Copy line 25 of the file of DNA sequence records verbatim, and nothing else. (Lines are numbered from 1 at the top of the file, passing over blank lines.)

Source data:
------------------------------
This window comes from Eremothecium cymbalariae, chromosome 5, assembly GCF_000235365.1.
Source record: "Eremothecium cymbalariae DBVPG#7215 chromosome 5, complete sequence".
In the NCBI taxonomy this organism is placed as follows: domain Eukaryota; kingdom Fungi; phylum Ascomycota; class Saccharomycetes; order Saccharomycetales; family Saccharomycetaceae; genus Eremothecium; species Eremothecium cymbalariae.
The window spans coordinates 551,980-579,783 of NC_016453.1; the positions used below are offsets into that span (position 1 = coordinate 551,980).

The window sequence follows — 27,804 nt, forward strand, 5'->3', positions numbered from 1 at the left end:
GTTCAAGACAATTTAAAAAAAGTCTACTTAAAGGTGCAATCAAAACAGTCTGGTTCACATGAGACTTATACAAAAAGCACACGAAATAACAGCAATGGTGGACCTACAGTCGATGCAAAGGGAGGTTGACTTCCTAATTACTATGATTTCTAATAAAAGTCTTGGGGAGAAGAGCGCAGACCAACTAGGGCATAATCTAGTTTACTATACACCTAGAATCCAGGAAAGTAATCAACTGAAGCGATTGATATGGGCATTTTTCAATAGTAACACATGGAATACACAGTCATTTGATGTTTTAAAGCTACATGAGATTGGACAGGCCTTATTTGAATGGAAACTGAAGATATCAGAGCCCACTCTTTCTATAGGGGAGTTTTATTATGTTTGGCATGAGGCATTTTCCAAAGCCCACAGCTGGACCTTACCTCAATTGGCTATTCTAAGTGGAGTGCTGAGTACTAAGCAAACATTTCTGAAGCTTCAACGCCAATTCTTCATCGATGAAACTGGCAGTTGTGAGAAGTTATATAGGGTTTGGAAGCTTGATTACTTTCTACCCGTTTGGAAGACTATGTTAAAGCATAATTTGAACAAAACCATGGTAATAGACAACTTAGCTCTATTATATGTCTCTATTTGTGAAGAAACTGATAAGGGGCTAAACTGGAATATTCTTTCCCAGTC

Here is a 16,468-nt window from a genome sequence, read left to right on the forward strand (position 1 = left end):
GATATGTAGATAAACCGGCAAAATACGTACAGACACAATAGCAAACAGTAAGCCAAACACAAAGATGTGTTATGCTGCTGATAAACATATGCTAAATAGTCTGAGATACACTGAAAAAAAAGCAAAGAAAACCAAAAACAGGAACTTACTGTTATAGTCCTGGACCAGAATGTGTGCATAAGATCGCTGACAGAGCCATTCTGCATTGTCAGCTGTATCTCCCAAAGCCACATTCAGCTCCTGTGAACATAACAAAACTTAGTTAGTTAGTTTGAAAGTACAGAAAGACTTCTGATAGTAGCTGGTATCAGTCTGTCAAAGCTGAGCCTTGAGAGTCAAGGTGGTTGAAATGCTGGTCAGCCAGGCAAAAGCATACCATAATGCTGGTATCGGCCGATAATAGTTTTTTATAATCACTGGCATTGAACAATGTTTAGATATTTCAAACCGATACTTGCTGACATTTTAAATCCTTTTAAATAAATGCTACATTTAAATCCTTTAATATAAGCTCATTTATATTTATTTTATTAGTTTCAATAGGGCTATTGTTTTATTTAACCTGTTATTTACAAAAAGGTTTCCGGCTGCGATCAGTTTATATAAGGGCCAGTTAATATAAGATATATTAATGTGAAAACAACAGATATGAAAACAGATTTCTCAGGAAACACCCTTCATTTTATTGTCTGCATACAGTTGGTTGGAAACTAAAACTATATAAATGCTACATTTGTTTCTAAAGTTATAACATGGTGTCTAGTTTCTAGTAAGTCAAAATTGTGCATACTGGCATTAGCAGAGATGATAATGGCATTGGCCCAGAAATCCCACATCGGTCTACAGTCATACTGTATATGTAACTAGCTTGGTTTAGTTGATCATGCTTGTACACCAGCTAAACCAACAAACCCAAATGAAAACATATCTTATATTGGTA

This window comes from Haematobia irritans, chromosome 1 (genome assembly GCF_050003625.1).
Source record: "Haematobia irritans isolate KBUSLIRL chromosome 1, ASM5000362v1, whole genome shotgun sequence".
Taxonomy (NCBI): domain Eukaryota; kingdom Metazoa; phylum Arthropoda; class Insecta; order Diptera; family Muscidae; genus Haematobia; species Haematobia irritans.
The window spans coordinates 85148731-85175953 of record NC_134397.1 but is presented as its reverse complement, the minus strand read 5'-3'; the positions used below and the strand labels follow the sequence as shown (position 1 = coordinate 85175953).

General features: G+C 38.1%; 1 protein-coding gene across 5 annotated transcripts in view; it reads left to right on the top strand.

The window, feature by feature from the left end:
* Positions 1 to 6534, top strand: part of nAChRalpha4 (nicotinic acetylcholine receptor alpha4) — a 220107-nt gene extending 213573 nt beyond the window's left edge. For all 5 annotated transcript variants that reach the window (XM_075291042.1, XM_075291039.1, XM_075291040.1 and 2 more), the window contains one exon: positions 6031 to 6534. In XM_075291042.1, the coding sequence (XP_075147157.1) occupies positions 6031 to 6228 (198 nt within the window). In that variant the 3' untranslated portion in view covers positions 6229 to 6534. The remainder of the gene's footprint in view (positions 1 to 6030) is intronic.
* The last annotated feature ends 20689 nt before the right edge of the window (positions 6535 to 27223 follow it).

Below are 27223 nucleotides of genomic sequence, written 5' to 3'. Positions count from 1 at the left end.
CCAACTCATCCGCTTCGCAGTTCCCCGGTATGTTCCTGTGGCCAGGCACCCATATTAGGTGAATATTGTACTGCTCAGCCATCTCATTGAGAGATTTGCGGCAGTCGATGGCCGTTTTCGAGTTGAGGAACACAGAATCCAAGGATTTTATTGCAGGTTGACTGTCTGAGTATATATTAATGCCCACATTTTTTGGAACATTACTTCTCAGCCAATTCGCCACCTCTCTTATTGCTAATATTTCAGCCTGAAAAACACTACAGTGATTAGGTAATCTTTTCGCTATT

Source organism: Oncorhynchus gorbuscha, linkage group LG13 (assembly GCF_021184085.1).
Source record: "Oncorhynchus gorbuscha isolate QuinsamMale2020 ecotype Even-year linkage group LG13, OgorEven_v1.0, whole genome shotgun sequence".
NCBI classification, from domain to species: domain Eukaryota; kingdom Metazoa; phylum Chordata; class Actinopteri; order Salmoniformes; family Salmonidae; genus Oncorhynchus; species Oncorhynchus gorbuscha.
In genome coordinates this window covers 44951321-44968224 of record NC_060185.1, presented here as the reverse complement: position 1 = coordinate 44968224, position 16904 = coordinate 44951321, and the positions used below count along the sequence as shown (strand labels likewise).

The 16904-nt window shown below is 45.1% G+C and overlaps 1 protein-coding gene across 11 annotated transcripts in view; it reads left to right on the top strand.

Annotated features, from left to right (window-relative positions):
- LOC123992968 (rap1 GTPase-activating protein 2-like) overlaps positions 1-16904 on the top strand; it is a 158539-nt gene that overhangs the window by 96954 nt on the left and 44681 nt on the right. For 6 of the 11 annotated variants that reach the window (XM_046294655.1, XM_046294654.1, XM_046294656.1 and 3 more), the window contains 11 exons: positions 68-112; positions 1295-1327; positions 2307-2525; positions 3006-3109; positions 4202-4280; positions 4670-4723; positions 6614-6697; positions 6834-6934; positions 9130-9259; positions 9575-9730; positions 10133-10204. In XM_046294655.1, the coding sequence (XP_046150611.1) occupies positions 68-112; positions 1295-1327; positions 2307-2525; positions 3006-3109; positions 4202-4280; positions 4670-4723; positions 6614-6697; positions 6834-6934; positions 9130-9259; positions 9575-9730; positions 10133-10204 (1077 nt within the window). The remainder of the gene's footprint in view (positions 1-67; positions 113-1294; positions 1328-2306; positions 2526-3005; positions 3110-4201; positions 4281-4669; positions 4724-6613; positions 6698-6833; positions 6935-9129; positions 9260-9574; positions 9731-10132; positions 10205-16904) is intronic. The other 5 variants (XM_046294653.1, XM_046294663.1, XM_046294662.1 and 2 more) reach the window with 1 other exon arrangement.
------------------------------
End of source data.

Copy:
- LOC123992968 (rap1 GTPase-activating protein 2-like) overlaps positions 1-16904 on the top strand; it is a 158539-nt gene that overhangs the window by 96954 nt on the left and 44681 nt on the right. For 6 of the 11 annotated variants that reach the window (XM_046294655.1, XM_046294654.1, XM_046294656.1 and 3 more), the window contains 11 exons: positions 68-112; positions 1295-1327; positions 2307-2525; positions 3006-3109; positions 4202-4280; positions 4670-4723; positions 6614-6697; positions 6834-6934; positions 9130-9259; positions 9575-9730; positions 10133-10204. In XM_046294655.1, the coding sequence (XP_046150611.1) occupies positions 68-112; positions 1295-1327; positions 2307-2525; positions 3006-3109; positions 4202-4280; positions 4670-4723; positions 6614-6697; positions 6834-6934; positions 9130-9259; positions 9575-9730; positions 10133-10204 (1077 nt within the window). The remainder of the gene's footprint in view (positions 1-67; positions 113-1294; positions 1328-2306; positions 2526-3005; positions 3110-4201; positions 4281-4669; positions 4724-6613; positions 6698-6833; positions 6935-9129; positions 9260-9574; positions 9731-10132; positions 10205-16904) is intronic. The other 5 variants (XM_046294653.1, XM_046294663.1, XM_046294662.1 and 2 more) reach the window with 1 other exon arrangement.